Tag Archives: Missisissippi

Freedom Summer 2005

Forty-one years ago today, three young men were killed as they sought to help others exercise their rights as Americans to vote and as humans to live free of fear. They came to Mississippi as part of a massive influx of people to register voters in a state known as a “closed society” that ensured that only a few kept their power. They came to Mississippi as young men but never left alive.

Today, one man was convicted of helping to orchestrate the murder of these three young men. He lived a life in Mississippi that sought to limit the rights of others to be human and American. In a previous trial, one juror kept the others from conviction because she could not believe that a preacher could do such a thing. Now feeble and infirm, continuing to deny any connection to the crime or to the organized hate that facilitated it, he faces up to sixty years in prison, never to walk free in Mississippi again.

Summer began today, and I think Mississippi can call it another Freedom Summer. People from around the world have come to Mississippi to cover the trial, and we have seen glimpses of a new Mississippi. This new Mississippi is like the new creation that Paul talks about in his epistles: it hasn’t come yet, and we don’t know what it will look like. We may even miss it when it comes our way, and it probably won’t be finished in time for us to see what it looks like. Nonetheless, it is coming.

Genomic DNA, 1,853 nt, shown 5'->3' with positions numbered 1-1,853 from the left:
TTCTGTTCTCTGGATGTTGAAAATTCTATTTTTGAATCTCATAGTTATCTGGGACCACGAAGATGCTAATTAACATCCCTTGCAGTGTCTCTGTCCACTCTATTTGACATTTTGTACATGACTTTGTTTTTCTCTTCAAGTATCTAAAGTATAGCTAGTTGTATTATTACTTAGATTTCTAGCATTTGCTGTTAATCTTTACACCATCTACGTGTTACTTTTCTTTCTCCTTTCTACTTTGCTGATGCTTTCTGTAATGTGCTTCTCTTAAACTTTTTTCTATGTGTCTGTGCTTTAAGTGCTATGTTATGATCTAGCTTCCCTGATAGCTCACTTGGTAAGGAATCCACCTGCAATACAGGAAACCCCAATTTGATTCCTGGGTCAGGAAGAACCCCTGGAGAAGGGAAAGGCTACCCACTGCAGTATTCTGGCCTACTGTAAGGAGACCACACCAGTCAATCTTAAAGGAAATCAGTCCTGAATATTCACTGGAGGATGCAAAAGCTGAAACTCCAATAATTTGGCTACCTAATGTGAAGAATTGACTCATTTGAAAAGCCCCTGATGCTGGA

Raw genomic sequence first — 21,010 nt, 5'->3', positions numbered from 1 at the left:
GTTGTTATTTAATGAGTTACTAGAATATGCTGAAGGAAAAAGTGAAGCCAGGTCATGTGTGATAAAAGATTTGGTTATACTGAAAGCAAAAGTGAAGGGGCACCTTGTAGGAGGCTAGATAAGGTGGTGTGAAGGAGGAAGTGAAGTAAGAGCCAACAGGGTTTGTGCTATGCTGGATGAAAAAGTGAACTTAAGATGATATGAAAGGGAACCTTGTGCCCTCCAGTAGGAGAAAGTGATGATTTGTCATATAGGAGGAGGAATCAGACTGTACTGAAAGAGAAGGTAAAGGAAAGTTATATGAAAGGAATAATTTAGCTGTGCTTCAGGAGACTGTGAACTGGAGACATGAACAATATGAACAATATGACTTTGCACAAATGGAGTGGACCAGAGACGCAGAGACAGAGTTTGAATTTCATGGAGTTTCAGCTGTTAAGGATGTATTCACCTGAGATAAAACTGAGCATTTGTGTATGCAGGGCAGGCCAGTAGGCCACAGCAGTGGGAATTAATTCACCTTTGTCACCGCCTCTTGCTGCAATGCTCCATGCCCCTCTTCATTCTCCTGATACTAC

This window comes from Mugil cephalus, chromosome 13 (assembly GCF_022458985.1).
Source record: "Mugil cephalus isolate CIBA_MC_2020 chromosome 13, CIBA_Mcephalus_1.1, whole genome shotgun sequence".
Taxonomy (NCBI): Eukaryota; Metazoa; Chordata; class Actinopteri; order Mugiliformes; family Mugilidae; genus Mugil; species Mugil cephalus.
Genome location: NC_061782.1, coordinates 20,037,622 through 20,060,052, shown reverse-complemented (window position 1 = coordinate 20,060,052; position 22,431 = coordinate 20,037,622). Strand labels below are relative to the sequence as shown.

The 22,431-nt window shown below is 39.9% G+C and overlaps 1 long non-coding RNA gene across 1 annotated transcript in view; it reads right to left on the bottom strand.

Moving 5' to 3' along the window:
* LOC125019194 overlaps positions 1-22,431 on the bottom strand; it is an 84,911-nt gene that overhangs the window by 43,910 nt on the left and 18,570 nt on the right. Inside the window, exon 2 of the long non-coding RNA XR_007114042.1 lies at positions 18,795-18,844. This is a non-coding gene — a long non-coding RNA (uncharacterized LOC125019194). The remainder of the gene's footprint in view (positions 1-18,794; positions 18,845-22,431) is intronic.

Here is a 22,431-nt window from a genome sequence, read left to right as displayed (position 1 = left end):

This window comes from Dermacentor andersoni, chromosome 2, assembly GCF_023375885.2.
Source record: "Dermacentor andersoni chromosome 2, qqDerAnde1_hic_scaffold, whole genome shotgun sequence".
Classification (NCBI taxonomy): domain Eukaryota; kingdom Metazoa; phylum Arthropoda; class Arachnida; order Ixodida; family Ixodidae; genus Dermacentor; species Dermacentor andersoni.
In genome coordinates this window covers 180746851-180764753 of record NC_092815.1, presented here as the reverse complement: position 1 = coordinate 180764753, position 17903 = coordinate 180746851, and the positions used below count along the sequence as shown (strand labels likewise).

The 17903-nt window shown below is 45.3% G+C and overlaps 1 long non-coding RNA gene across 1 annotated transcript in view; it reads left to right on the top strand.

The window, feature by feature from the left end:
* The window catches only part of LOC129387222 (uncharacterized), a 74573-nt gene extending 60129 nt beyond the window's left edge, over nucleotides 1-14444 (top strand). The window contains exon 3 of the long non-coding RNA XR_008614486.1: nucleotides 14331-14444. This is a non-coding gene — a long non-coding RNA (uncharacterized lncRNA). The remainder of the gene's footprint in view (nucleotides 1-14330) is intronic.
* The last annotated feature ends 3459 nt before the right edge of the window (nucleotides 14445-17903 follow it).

Today was one glimpse of that new creation, a new world where justice and peace reign, where those who wrong others are forced to face their sin and begin the process of repentance.

Tomorrow, another glimpse of that new creation is set to begin just around the corner from the courthouse where justice was finally served today. At the Chaney, Goodman, and Schwerner Living Memorial Civil Rights Education Summit and UNESCO’s Breaking the Silence Project, teachers and others will gather to talk about how to teach about these events in schools. When I was growing up, the most I ever learned about the Civil Rights Movement came from news coverage of the release of Mississippi Burning. It is certainly a sign of the new creation that people are trying to teach these things to the children of this place that remains so torn by the violence that has marked its history for so many centuries.

Pray that the new creation may come quickly into our midst in Mississippi.


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